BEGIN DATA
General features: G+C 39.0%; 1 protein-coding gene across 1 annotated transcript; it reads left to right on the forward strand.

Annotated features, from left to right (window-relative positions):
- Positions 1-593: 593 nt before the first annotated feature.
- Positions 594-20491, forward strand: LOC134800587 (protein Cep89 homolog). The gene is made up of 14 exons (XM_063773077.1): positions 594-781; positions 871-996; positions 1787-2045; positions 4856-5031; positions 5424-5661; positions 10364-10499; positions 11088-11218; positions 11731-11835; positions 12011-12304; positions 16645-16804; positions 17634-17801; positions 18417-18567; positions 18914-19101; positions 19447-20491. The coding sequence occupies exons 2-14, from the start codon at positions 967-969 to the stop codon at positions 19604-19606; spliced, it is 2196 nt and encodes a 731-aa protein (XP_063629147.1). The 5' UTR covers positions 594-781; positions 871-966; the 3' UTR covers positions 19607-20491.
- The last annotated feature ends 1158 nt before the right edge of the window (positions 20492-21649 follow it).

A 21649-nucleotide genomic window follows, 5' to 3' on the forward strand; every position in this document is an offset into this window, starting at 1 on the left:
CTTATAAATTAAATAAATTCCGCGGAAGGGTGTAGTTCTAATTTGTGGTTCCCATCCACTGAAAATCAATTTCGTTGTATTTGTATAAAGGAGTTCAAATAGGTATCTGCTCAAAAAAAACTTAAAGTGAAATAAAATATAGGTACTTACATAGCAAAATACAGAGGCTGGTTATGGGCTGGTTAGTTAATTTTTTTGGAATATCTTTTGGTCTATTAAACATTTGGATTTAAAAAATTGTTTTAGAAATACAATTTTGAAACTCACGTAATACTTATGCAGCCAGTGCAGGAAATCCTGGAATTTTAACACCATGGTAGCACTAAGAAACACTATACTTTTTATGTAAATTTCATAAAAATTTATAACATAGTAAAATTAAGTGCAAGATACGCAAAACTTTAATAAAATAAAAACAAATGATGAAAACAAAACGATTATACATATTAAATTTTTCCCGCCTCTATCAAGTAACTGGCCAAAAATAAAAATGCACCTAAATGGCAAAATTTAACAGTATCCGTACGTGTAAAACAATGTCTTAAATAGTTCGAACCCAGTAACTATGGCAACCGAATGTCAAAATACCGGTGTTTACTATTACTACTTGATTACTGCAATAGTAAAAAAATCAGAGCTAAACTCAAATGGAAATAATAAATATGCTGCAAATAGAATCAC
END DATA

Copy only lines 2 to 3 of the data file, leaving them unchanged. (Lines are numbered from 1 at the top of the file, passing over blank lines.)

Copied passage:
Annotated features, from left to right (window-relative positions):
- Positions 1-593: 593 nt before the first annotated feature.